Philippine casinos to benefit from China tourism deal

Philippine casinos to benefit from China tourism deal

Philippine casinos to benefit from China tourism dealChina and the Philippines have struck a deal to boost tourist travel between the two Asian nations.

On Thursday, Philippine news outlet Business Mirror reported that China and the Philippines had reached agreement on implementing a 2002 memorandum of understanding signed by both countries. The goal of the MOU is to encourage investment in tourist infrastructure and to boost tourist traffic between the countries.

The first beneficiary of the new arrangement will be a twice-weekly charter flight service between the Chinese city of Guangzhou and Laoag, the capital of Ilocos Norte province in the Philippines. The flights, which get underway on Nov. 1, promise to deliver 400 Chinese tourists per week.

Interestingly, the charter service was initiated by the Jimei Group, a Macau-based casino junket operator that also operates two casinos in the Philippines, including the Fort Ilocandia and Resort Casino in Laoag.

Philippine Department of Tourism secretary Wanda Corazon T. Teo made no efforts to hide the fact that the incoming Chinese tourists “will stay at Fort Ilocandia, where they could play golf, and at the casino.”

Teo’s willingness to promote casinos as a draw for Chinese tourists is surprising given that country’s recent detention of 18 representatives of Australian casino operator Crown Resorts, allegedly due to activities involving promoting gambling to Chinese VIPs.

China issued explicit warnings last year to Crown and other casino operators to cease their marketing efforts in China. In 2015, Chinese authorities arrested 14 South Koreans for promoting travel to casinos operated by Paradise Co Ltd and Grand Korea Leisure. The arrests were part of China’s Operation Chain Break, a crackdown targeting “foreign casino activities.”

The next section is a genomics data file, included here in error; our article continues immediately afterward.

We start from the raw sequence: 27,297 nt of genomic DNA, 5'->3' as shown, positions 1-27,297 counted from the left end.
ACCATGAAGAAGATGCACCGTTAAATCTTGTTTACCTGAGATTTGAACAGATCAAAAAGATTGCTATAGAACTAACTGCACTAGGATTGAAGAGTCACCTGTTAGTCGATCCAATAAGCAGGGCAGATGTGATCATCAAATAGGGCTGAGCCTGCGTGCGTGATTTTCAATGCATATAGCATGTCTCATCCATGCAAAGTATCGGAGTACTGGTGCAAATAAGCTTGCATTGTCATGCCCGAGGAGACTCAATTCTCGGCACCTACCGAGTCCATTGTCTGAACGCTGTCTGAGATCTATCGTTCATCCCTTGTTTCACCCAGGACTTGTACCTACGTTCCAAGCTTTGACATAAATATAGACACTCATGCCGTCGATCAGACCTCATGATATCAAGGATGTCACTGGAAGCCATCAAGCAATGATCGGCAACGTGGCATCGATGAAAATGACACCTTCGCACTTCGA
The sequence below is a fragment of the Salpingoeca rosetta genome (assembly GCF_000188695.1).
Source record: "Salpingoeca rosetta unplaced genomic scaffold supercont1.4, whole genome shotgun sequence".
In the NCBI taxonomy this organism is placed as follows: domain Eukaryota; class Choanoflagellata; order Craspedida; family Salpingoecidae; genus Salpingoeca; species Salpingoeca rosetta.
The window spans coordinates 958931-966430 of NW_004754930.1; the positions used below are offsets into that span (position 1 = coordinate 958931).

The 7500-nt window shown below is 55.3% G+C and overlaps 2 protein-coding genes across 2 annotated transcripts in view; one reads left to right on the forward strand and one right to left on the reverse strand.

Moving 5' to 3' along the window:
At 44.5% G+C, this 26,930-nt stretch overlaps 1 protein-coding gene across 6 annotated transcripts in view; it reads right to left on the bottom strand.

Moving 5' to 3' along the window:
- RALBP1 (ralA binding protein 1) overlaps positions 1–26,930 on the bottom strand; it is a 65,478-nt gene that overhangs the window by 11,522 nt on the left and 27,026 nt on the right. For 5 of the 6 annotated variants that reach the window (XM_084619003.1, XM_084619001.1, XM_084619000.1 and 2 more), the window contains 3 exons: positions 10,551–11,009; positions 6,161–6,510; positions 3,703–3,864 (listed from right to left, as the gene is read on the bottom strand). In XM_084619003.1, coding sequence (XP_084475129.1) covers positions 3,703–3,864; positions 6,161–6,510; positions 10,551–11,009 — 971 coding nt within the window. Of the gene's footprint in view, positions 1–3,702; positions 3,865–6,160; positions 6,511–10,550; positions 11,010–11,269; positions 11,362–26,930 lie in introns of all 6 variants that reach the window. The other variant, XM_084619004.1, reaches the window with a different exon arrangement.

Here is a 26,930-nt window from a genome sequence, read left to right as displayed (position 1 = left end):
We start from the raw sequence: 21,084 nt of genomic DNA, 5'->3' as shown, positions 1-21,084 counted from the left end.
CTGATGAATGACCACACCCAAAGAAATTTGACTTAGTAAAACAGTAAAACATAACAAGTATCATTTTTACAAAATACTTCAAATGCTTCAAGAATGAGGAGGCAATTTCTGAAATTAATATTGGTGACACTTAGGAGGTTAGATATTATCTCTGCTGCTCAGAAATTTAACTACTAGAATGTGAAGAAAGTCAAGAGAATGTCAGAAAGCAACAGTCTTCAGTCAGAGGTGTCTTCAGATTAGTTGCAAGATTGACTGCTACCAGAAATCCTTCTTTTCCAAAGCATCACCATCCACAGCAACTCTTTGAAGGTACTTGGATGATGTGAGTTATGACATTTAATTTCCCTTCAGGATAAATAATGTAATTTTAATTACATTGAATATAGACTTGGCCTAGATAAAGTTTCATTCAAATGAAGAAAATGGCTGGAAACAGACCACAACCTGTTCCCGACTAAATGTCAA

But news of the China-Philippines tourism deal came during the first official visit to China by new Philippines President Rodrigo Duterte, who witnessed Thursday’s MOU signing. The day before, Duterte (pictured left, shaking hands with China President Xi Jinping) declared that his country intended to establish more formal ties with China (and possibly also with Russia) while ditching the Philippines’ longstanding alliance with the United States.

Beijing welcomed Duterte’s comments, with Chinese media op-eds praising him for “redesigning Philippine foreign policy based on Philippine interests.” It certainly appears that one of the fringe benefits of the new alliance will be a more tolerant view of Chinese citizens travelling to the Philippines for the purpose of gambling, which could give Philippine casinos a leg up on their Asia-Pacific competitors.